source framework Metasploit with dedicated resources and contributions," Mike Tuchen, CEO of Rapid 7 said in a statement.

Here's some free advice for Tuchen - Metasploit has its own brand equity far beyond anything that the NeXpose (again something I've never heard off) product enjoys. A commercially supported version of Metasploit would be a tremendous shift in the current marketplace and further support the open source community.

IBM and Ubuntu roll Linux for U.S desktops vs Windows 7

By Sean Kerner   |    October 20, 2009

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From the 'First in Africa, now in the U.S' files:

A few weeks, back IBM and Canonical (the lead sponsor of Ubuntu Linux) announced a plan to deliver Linux desktops and software to Africa. At the time, I questioned why the offer wasn't being made available in the U.S.

That changes today as IBM and Canonical are now announcing the launch of Linux and cloud-based desktop software in the U.S.

The effort was originally announced more than a year ago, in August of 2008 as the Microsoft-Free PC effort. The basic idea is to have an Linux OS, with IBM smart client applications called Open Collaboration Client Solution software (OCCS)(Lotus Symphony and Notes) for enterprise apps.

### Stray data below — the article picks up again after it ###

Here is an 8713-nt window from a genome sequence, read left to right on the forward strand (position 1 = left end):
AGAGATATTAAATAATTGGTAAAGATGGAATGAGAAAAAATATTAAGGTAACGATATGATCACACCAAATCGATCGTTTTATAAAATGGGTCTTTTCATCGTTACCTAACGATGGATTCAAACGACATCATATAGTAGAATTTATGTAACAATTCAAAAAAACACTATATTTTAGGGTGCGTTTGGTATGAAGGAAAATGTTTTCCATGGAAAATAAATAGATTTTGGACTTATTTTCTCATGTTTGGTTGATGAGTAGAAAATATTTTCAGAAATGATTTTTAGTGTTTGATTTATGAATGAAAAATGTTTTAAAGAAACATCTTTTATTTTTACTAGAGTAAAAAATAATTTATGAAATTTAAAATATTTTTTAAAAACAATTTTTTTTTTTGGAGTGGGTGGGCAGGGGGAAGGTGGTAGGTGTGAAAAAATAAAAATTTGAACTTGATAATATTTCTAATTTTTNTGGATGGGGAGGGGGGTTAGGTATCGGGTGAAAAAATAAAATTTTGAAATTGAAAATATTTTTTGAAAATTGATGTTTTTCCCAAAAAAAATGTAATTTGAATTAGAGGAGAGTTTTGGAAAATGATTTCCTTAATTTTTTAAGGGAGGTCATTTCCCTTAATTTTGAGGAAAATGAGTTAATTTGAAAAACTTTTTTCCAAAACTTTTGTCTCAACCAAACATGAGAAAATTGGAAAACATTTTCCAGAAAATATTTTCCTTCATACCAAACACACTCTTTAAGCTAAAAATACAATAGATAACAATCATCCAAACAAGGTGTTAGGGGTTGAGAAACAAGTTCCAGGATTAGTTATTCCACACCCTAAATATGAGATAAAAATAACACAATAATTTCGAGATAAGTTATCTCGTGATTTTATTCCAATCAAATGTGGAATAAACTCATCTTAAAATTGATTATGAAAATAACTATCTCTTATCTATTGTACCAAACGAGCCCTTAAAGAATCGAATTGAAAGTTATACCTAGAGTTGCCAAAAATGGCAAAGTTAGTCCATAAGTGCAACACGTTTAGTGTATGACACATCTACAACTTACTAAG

The solution that has now been announced for the U.S, leverages the IBM Client for Smart Work which includes the same set of IBM's collaboration software. As to why IBM is marketing the solution to the U.S now, the answer is simple: Windows 7.

IBM and Canonical in their press release have stated that the cost of migrating to Windows 7  will be as much as $2,000 for most PC users, with hardware accounting for much of the expense. Linux (and specifically Ubuntu) together with the IBM software is according to the two partners, cheaper to deploy.

Red Hat Fedora 12 'Constantine' targets netbooks

By Sean Kerner   |    October 20, 2009

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From the "Emperors of Rome Using Linux' files:

The first Fedora 12 beta is now available and at first glance it sure looks to me like it's jammed pack full of interesting and innovative new features.

Speed is a key issue for all Linux distros, and Fedora is taking an interesting approach by compiling all of its software for i686 with 'special' optimization for Intel Atom. What that means is instead of the typical generic x86 compilation, all apps could potentially run faster. Fedora now does have a specific netbook Moblin graphical interface and a Fedora 12 Moblin Fedora Remix  too -- who said Fedora (or Red Hat) wasn't interested in netbooks or the Linux desktop?

There is also an enhanced NetworkManager for network configuration, Bluetooth improvements as well as improved IPv6 support.

On the video side, Fedora 12 includes Theora 1.1 for improved video quality, as well as some preliminary support for the latest Radeon HD and NVIDIA graphics cards.

Virtualization which is a key focus for Red Hat overall gets a boost in Fedora 12 with the libguesfs library and the guestfish interactive tool for modifying guest images for virtual machines.